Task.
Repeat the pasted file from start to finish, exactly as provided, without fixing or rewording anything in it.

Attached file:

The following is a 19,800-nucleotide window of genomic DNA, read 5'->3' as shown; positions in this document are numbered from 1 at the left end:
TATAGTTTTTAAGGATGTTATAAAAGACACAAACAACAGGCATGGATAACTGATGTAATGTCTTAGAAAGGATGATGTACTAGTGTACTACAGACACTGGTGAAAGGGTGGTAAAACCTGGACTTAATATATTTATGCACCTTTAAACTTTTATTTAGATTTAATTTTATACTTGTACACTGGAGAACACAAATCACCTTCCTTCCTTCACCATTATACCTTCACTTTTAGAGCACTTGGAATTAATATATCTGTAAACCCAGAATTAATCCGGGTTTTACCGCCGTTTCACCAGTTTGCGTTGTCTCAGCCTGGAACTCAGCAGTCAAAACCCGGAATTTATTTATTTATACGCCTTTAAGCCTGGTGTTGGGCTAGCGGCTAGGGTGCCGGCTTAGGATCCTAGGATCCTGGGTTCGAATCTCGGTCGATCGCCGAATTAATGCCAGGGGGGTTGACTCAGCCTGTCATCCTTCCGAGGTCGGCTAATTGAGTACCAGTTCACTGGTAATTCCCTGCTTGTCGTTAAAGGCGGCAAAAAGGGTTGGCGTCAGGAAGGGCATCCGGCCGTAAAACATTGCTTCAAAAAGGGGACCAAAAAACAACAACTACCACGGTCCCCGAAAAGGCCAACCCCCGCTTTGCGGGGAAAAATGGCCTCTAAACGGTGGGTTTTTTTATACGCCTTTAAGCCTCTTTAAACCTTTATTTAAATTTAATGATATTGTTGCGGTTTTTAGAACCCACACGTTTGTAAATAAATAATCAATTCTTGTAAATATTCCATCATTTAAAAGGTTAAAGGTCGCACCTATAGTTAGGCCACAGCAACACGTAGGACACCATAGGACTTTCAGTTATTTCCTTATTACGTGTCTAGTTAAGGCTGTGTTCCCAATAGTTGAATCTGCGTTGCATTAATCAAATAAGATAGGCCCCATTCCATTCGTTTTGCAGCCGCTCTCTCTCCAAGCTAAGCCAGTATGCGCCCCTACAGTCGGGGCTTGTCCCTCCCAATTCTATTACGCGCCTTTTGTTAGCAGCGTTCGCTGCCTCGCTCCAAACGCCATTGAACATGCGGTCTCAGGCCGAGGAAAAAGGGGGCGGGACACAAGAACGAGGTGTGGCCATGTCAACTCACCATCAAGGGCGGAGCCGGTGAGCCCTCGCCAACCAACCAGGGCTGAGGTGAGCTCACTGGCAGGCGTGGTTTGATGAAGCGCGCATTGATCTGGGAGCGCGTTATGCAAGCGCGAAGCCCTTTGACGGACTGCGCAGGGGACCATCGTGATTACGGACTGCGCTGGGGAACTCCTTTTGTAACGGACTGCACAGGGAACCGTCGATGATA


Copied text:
The following is a 19,800-nucleotide window of genomic DNA, read 5'->3' as shown; positions in this document are numbered from 1 at the left end:
TATAGTTTTTAAGGATGTTATAAAAGACACAAACAACAGGCATGGATAACTGATGTAATGTCTTAGAAAGGATGATGTACTAGTGTACTACAGACACTGGTGAAAGGGTGGTAAAACCTGGACTTAATATATTTATGCACCTTTAAACTTTTATTTAGATTTAATTTTATACTTGTACACTGGAGAACACAAATCACCTTCCTTCCTTCACCATTATACCTTCACTTTTAGAGCACTTGGAATTAATATATCTGTAAACCCAGAATTAATCCGGGTTTTACCGCCGTTTCACCAGTTTGCGTTGTCTCAGCCTGGAACTCAGCAGTCAAAACCCGGAATTTATTTATTTATACGCCTTTAAGCCTGGTGTTGGGCTAGCGGCTAGGGTGCCGGCTTAGGATCCTAGGATCCTGGGTTCGAATCTCGGTCGATCGCCGAATTAATGCCAGGGGGGTTGACTCAGCCTGTCATCCTTCCGAGGTCGGCTAATTGAGTACCAGTTCACTGGTAATTCCCTGCTTGTCGTTAAAGGCGGCAAAAAGGGTTGGCGTCAGGAAGGGCATCCGGCCGTAAAACATTGCTTCAAAAAGGGGACCAAAAAACAACAACTACCACGGTCCCCGAAAAGGCCAACCCCCGCTTTGCGGGGAAAAATGGCCTCTAAACGGTGGGTTTTTTTATACGCCTTTAAGCCTCTTTAAACCTTTATTTAAATTTAATGATATTGTTGCGGTTTTTAGAACCCACACGTTTGTAAATAAATAATCAATTCTTGTAAATATTCCATCATTTAAAAGGTTAAAGGTCGCACCTATAGTTAGGCCACAGCAACACGTAGGACACCATAGGACTTTCAGTTATTTCCTTATTACGTGTCTAGTTAAGGCTGTGTTCCCAATAGTTGAATCTGCGTTGCATTAATCAAATAAGATAGGCCCCATTCCATTCGTTTTGCAGCCGCTCTCTCTCCAAGCTAAGCCAGTATGCGCCCCTACAGTCGGGGCTTGTCCCTCCCAATTCTATTACGCGCCTTTTGTTAGCAGCGTTCGCTGCCTCGCTCCAAACGCCATTGAACATGCGGTCTCAGGCCGAGGAAAAAGGGGGCGGGACACAAGAACGAGGTGTGGCCATGTCAACTCACCATCAAGGGCGGAGCCGGTGAGCCCTCGCCAACCAACCAGGGCTGAGGTGAGCTCACTGGCAGGCGTGGTTTGATGAAGCGCGCATTGATCTGGGAGCGCGTTATGCAAGCGCGAAGCCCTTTGACGGACTGCGCAGGGGACCATCGTGATTACGGACTGCGCTGGGGAACTCCTTTTGTAACGGACTGCACAGGGAACCGTCGATGATA